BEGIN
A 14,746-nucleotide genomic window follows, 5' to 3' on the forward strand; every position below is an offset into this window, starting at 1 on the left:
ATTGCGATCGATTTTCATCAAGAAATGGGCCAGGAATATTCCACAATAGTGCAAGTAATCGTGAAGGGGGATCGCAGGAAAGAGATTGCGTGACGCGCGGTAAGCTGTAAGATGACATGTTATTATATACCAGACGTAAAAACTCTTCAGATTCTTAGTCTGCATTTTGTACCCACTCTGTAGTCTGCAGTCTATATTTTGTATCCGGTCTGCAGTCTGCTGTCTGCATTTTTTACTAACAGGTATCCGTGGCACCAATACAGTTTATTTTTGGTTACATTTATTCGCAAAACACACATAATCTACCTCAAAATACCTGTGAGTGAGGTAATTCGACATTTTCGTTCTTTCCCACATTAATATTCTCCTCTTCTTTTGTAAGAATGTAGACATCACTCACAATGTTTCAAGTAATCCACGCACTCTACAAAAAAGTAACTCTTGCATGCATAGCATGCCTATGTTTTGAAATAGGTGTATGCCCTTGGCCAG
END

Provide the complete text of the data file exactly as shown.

A 14,746-nucleotide genomic window follows, 5' to 3' on the forward strand; every position below is an offset into this window, starting at 1 on the left:
ATTGCGATCGATTTTCATCAAGAAATGGGCCAGGAATATTCCACAATAGTGCAAGTAATCGTGAAGGGGGATCGCAGGAAAGAGATTGCGTGACGCGCGGTAAGCTGTAAGATGACATGTTATTATATACCAGACGTAAAAACTCTTCAGATTCTTAGTCTGCATTTTGTACCCACTCTGTAGTCTGCAGTCTATATTTTGTATCCGGTCTGCAGTCTGCTGTCTGCATTTTTTACTAACAGGTATCCGTGGCACCAATACAGTTTATTTTTGGTTACATTTATTCGCAAAACACACATAATCTACCTCAAAATACCTGTGAGTGAGGTAATTCGACATTTTCGTTCTTTCCCACATTAATATTCTCCTCTTCTTTTGTAAGAATGTAGACATCACTCACAATGTTTCAAGTAATCCACGCACTCTACAAAAAAGTAACTCTTGCATGCATAGCATGCCTATGTTTTGAAATAGGTGTATGCCCTTGGCCAG